The Moon will be Full just a few days prior to the peak of the Leonid Meteor Shower, and while that can diminish views of the less bright meteors, there is still the promise of beautiful stargazing. Orion will be solidly over the horizon in the east, chasing the star cluster of the Pleiades across the sky, and the Andromeda Galaxy will be seen spiraling directly overhead. In addition to providing star maps and a guided walking tour by lantern light, we’ll have our telescopes out for peering deeper into the night while we wait for wishing stars to fall through the sky! Participants should dress for low temperatures. “These colder nights make for some great stargazing because there’s less haze in the atmosphere, and the dark seems to be more velvety and richer” said Adams.

The radiant of the Leonid Meteor Shower is in the sickle of the Lion

The radiant of the Leonid Meteor Shower is in the sickle, or head region of the mighty Lion

Feb
11
Sat
The Romance of the Stars @ Guest House Headlands International Dark Sky Park
Feb 11 @ 7:00 pm – 8:30 pm
 
 
In February we peer into the opposite sweep of stars in our Milky Way spiral than is pictured here from late summer 2016, which can make the individual stars appear more brilliant

In February we peer into the opposite sweep of stars in our Milky Way spiral than is pictured here from late summer 2016 at Headlands, which can make the individual stars appear more brilliant. Photo by Joe Garza.

In the heart of winter and the approaching Valentine’s Day, Headlands will host special guests, musician Laszlo Slomovitz and poet Jennifer Burd with their extraordinary project of setting the mystic poems of Rumi and Hafiz to song. “From the cultural perspective, poetry is the closest we can come to the stars, and through this program, Laszlo demonstrates the beauty of such an idea,” said Program Director Mary Stewart Adams. “Tonight is an ideal date night for couples and individuals young and old, newly in love or celebrating the enduring romance of a fixed-star union.” Guests to tonight’s program may bring snack and beverage and arrive early to catch sunset at 6 pm, or arrive 6:30-6:45 pm to park, get settled and wait for the show to begin’ plan to stay late, because the Moon will touch the heart star Regulus in the midnight sky! “This is love: to fly toward a secret sky, to cause a hundred veils to fall each moment…”~Rumi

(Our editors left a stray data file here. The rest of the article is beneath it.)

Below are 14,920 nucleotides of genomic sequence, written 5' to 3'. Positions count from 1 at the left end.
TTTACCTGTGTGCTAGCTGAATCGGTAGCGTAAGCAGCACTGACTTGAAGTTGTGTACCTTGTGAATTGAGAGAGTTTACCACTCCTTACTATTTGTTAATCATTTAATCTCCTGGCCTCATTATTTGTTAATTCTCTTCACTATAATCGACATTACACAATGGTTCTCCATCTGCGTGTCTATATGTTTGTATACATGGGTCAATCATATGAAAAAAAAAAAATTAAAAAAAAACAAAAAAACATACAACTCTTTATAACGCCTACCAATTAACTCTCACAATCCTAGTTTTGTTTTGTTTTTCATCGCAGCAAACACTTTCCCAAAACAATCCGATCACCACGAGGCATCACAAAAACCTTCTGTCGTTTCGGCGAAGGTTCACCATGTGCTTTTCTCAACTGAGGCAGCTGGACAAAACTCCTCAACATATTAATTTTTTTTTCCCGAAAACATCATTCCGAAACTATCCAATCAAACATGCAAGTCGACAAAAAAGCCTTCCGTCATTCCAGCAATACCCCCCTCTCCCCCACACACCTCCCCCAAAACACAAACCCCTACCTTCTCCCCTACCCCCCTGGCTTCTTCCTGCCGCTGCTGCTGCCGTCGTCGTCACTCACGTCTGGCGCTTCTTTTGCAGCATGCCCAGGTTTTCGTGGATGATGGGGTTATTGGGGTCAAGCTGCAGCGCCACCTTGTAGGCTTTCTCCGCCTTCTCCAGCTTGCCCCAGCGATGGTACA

Aug
21
Mon
The Great American Solar Eclipse @ Waterfront Event Center
Aug 21 @ 12:30 pm – 3:45 pm

Our Coast Guard friend Joe Komjathy’s shot of the Moon through our Takahashi Telescope, just a few short weeks before it overtakes the Sun at eclipse on Monday, August 21st.

If you aren’t able to get into the path of totality for the biggest celestial event of the year, you can view partiality through the solar telescope at Headlands but PLEASE NOTE: Only 78% of the Sun will appear to be eclipsed from our location.

We will have our Observatory open with the Lunt Solar Telescope streaming live eclipse action onto the large screens in our Event Center program space, and solar filter telescopes set up outside for safe viewing. In addition, we will have a limited number of eclipse glasses for sale. We expect to be busy, so plan your visit with the following in mind:

The entire process from first contact of Moon with Sun until its end is about two hours and 40 minutes.

The Moon will begin to eclipse the Sun at 12:59 pm, edt.

Maximum eclipse, during which 78% of Sun appears blocked by Moon, will happen at 2:23 pm.

The eclipse will end at 3:39 pm.

The best plan is to consider the event like an open house, and to decide which thing you most want to see, first contact, maximum eclipse, or the “dying moments”. Then, you can come for that experience, and stay for all or part of the rest.